Defending the Judeo-Christian Ethic, Limited Government, & the American Constitution
Thursday July 24th 2014

Self-Educated Man

lincoln family bible study


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Federalist 58 by James Madison. 1. Under the proposed Constitution whose interests were represented by the U.S. Senate? Is it so today? If not, how might it be remedied & by what means? 2. How did the Constitution provide for updating representation in Congress? 3. Madison credits the U.S Constitution with assigning the greatest power, that of the “purse strings” to the U.S. House. In your opinion, how might the House assert that power to reduce the size & cost of government today? 4. Explain in your own words Madison’s warning against too many men serving in the House. How might his warning be applied today as calls abound for a more direct democracy & for scrapping the electoral college system? 5. Is democracy the form of government our Founders gave us or was it a republican form? Explain the difference.


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Being Temperate in All Things

A Way of Life, Kent D. Watson

In response to the Prophet Joseph Smith’s inquiry, the Lord instructed: “And no one can assist in this work except he shall be humble and full of love, having faith, hope, and charity, being temperate in all things, whatsoever shall be entrusted to his care.” 1

The instruction on being temperate in all things applies to each of us. What is temperance, and why would the Lord want us to be temperate? A narrow definition might be “exercising restraint when it comes to food and drink.” Indeed, this meaning of temperance could be a good prescription for keeping the Word of Wisdom. Sometimes temperance might be defined as “refraining from anger or not losing one’s temper.” These definitions, however, are a subset of the scriptural usage of the word.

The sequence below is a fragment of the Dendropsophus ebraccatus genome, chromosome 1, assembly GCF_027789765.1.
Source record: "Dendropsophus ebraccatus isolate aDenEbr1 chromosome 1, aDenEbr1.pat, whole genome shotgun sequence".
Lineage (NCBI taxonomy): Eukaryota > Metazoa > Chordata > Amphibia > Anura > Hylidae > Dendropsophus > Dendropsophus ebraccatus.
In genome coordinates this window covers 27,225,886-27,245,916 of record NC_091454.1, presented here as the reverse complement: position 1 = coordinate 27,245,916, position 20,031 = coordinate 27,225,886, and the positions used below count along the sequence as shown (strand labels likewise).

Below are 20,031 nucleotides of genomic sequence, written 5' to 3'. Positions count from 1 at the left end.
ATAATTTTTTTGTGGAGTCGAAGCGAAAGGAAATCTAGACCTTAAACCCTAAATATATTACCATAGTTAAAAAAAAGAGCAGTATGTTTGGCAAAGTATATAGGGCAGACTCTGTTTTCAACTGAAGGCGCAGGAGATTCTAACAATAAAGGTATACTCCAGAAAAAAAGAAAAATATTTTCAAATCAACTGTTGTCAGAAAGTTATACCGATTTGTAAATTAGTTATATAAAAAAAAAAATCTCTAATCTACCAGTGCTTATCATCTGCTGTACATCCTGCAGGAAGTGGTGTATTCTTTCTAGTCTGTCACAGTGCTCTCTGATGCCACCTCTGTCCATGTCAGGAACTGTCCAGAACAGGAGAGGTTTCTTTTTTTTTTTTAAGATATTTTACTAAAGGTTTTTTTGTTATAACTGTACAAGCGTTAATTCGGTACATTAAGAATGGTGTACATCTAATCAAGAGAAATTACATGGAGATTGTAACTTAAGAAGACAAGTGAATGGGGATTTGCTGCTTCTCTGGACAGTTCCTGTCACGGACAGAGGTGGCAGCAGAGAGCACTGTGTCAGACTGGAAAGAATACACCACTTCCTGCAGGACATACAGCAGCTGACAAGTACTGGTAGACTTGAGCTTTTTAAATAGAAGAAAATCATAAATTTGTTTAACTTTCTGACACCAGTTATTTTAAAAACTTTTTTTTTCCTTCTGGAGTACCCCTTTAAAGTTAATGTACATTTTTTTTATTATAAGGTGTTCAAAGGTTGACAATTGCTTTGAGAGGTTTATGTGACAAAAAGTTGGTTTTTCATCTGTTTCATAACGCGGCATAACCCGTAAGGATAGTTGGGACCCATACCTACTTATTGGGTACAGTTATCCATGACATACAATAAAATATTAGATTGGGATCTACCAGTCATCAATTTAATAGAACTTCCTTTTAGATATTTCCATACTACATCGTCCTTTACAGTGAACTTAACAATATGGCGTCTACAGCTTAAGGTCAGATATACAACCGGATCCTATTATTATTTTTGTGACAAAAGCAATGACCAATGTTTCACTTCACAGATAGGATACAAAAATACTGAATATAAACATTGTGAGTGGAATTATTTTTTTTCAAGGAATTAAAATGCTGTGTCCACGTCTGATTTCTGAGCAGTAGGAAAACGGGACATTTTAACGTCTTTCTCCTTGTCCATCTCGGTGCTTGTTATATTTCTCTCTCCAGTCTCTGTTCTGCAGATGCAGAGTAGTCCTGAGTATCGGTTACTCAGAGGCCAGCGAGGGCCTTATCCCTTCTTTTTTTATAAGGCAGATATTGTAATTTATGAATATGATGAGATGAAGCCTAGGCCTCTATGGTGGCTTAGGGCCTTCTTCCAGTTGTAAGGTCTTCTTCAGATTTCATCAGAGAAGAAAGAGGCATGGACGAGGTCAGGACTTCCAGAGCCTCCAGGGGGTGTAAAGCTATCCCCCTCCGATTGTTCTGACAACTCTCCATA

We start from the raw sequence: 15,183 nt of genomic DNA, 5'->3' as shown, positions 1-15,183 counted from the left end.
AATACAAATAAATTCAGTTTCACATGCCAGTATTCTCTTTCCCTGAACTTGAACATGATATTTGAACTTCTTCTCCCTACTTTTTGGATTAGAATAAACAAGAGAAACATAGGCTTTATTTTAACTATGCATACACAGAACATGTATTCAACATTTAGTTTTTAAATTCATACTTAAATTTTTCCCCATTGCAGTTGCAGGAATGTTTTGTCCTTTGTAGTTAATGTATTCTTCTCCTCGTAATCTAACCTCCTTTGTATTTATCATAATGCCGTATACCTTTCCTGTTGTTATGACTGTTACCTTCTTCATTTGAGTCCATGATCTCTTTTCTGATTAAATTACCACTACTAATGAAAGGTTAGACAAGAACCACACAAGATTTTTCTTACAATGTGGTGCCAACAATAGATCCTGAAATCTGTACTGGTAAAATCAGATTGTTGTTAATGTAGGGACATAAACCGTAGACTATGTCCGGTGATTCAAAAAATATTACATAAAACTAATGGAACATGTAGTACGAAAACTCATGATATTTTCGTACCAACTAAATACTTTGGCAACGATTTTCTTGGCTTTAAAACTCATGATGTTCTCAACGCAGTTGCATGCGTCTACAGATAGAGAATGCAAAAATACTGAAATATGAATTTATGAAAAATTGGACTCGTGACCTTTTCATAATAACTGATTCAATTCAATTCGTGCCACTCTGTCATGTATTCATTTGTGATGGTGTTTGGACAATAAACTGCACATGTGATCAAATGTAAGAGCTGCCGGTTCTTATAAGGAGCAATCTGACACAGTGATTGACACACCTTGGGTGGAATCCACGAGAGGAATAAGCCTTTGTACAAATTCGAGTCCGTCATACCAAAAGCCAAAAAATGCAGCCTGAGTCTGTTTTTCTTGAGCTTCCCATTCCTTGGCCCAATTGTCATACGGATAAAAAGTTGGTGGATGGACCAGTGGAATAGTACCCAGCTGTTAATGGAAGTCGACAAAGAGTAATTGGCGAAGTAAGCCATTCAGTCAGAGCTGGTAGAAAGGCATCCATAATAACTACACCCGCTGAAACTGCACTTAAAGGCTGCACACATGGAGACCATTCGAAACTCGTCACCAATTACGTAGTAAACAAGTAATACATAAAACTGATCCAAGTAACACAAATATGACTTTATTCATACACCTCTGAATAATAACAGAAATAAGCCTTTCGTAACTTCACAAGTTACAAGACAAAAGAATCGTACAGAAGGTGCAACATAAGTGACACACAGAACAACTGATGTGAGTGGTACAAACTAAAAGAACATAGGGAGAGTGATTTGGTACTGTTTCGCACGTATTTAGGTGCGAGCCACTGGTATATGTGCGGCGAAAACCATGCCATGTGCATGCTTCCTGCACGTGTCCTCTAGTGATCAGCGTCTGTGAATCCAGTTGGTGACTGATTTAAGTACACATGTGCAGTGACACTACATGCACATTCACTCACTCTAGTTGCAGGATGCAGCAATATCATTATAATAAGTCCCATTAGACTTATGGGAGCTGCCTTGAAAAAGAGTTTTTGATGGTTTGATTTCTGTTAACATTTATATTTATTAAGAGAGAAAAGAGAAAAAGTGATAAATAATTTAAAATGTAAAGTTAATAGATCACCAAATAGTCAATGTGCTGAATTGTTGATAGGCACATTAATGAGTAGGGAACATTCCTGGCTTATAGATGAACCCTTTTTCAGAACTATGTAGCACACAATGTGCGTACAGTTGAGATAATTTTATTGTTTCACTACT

In a spiritual sense, temperance is a divine attribute of Jesus Christ. He desires for each of us to develop this attribute. Learning to be temperate in all things is a spiritual gift available through the Holy Ghost.

When the Apostle Paul described certain fruits of the Spirit in his Epistle to the Galatians, he talked of “love, joy, peace, longsuffering, gentleness, goodness, faith, meekness, [and] temperance.” 2

When Paul wrote Titus, describing the attributes necessary for a bishop to assist in this work, he said a bishop must “not [be] selfwilled, not soon angry, … [but] temperate.” 3 Being temperate is to use moderation in all things or to exercise self-control.

When Alma the Younger taught in the land of Gideon, he said:

“I trust that ye are not lifted up in the pride of your hearts; yea, I trust that ye have not set your hearts upon riches and the vain things of the world. …

“I would that ye should be humble, and be submissive and gentle; easy to be entreated; full of patience and long-suffering; being temperate in all things.” 4

In a later message, Alma instructed his son Shiblon, and by extension instructs all of us, to “see that ye are not lifted up unto pride.” 5 Rather, we should “be diligent and temperate in all things.” 6 Being temperate means to carefully examine our expectations and desires, to be diligent and patient in seeking righteous goals.

Excerpt from Kent D. Watson’s October 2009 General Conference Address, Being Temperate in All Things . Kent D. Watson is a member of the Second Quorum of the Seventy of the Church of Jesus Christ of Latter-day Saints. View Kent D. Watson’s full address here.